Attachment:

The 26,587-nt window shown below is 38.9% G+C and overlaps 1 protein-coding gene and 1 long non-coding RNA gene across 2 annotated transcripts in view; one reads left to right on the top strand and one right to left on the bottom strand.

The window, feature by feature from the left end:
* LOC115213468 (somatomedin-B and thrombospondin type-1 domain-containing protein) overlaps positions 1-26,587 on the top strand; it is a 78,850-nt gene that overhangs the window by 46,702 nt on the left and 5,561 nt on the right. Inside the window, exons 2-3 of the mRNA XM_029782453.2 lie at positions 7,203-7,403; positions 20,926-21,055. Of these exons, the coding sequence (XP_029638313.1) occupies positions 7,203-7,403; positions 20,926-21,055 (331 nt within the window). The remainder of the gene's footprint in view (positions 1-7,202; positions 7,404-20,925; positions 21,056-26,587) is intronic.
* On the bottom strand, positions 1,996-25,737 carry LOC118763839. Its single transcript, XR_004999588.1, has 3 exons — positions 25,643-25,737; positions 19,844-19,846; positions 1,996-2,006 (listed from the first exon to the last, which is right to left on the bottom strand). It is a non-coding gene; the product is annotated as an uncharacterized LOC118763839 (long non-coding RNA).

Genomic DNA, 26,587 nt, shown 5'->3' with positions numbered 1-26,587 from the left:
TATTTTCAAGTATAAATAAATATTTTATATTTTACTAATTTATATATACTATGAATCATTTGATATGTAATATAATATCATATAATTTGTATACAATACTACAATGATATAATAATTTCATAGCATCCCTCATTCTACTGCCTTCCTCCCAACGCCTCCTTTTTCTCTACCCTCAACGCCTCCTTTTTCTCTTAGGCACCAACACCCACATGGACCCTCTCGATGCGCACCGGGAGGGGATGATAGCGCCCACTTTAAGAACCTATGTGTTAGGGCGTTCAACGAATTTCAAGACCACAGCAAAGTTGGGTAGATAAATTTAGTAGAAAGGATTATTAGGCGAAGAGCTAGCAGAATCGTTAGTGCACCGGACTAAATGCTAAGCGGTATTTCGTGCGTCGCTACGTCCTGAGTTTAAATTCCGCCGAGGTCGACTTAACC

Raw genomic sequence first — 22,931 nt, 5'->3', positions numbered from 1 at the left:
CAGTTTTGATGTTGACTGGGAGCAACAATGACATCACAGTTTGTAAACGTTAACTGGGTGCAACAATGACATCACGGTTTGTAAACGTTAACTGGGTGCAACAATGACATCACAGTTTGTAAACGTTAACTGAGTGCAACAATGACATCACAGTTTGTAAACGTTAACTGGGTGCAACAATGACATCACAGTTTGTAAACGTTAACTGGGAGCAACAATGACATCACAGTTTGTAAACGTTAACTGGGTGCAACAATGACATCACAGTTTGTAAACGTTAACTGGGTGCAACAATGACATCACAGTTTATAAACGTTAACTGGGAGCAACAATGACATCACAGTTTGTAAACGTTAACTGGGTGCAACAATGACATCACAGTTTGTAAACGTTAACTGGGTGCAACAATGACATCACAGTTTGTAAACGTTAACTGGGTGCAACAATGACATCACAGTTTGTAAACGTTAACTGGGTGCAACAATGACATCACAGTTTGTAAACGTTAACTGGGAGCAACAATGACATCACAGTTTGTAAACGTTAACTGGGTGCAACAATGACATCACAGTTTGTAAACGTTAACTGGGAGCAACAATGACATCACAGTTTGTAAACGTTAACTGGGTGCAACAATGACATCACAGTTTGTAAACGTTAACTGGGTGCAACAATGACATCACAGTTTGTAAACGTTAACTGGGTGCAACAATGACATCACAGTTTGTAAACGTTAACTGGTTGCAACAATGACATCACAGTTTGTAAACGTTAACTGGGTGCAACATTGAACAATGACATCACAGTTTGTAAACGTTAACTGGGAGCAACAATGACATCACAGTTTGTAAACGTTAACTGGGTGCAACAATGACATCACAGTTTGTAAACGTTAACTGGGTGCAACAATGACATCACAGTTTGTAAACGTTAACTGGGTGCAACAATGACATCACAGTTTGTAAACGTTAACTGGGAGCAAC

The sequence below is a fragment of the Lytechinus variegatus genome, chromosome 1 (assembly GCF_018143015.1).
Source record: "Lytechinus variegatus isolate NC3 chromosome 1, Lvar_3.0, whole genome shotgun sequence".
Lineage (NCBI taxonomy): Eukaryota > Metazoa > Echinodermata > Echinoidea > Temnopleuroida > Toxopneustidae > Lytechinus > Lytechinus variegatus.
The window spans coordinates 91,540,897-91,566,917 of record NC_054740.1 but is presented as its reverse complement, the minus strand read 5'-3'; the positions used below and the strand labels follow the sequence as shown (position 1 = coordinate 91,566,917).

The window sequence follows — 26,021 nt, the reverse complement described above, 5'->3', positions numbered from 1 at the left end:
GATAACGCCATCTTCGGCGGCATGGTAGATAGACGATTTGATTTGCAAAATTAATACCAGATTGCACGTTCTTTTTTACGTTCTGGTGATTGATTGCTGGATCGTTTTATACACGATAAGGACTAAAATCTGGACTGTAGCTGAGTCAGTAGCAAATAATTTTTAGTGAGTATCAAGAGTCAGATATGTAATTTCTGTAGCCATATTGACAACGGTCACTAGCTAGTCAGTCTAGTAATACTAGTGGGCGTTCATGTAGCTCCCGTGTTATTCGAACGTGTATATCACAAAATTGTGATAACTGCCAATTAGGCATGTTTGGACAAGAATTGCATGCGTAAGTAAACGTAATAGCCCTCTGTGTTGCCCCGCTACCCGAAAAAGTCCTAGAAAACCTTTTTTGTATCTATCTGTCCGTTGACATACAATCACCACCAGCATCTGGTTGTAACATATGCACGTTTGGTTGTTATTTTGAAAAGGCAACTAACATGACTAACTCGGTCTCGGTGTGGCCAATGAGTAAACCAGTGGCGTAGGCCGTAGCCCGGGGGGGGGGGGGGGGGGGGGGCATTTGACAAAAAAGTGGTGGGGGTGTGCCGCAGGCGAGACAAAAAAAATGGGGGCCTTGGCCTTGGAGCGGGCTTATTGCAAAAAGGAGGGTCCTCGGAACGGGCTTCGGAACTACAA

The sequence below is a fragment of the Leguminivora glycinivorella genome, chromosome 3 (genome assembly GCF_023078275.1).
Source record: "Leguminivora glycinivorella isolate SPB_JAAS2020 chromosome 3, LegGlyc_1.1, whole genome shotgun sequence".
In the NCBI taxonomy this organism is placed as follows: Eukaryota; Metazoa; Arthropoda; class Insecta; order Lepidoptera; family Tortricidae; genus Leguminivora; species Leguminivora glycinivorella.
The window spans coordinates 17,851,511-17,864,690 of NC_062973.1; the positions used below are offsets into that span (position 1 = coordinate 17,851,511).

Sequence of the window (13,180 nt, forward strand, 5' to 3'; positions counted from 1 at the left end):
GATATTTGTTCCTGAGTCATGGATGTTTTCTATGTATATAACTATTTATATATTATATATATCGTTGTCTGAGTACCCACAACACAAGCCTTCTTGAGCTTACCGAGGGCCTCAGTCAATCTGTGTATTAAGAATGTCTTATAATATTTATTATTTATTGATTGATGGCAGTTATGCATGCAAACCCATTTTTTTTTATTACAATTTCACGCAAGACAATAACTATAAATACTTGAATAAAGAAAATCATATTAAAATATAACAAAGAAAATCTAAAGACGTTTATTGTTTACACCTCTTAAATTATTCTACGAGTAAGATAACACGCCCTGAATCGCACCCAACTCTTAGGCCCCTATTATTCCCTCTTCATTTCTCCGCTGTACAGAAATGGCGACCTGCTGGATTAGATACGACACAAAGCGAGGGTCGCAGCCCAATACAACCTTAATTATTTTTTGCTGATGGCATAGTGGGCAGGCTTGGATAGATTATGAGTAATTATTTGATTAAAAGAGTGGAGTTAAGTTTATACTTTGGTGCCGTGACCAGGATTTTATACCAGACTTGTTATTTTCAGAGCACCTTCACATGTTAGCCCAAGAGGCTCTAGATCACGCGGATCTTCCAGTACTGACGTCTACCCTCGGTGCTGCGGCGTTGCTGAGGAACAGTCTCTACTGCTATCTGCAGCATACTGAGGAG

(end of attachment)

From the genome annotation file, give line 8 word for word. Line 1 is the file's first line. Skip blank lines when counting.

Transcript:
CAGTTTTGATGTTGACTGGGAGCAACAATGACATCACAGTTTGTAAACGTTAACTGGGTGCAACAATGACATCACGGTTTGTAAACGTTAACTGGGTGCAACAATGACATCACAGTTTGTAAACGTTAACTGAGTGCAACAATGACATCACAGTTTGTAAACGTTAACTGGGTGCAACAATGACATCACAGTTTGTAAACGTTAACTGGGAGCAACAATGACATCACAGTTTGTAAACGTTAACTGGGTGCAACAATGACATCACAGTTTGTAAACGTTAACTGGGTGCAACAATGACATCACAGTTTATAAACGTTAACTGGGAGCAACAATGACATCACAGTTTGTAAACGTTAACTGGGTGCAACAATGACATCACAGTTTGTAAACGTTAACTGGGTGCAACAATGACATCACAGTTTGTAAACGTTAACTGGGTGCAACAATGACATCACAGTTTGTAAACGTTAACTGGGTGCAACAATGACATCACAGTTTGTAAACGTTAACTGGGAGCAACAATGACATCACAGTTTGTAAACGTTAACTGGGTGCAACAATGACATCACAGTTTGTAAACGTTAACTGGGAGCAACAATGACATCACAGTTTGTAAACGTTAACTGGGTGCAACAATGACATCACAGTTTGTAAACGTTAACTGGGTGCAACAATGACATCACAGTTTGTAAACGTTAACTGGGTGCAACAATGACATCACAGTTTGTAAACGTTAACTGGTTGCAACAATGACATCACAGTTTGTAAACGTTAACTGGGTGCAACATTGAACAATGACATCACAGTTTGTAAACGTTAACTGGGAGCAACAATGACATCACAGTTTGTAAACGTTAACTGGGTGCAACAATGACATCACAGTTTGTAAACGTTAACTGGGTGCAACAATGACATCACAGTTTGTAAACGTTAACTGGGTGCAACAATGACATCACAGTTTGTAAACGTTAACTGGGAGCAAC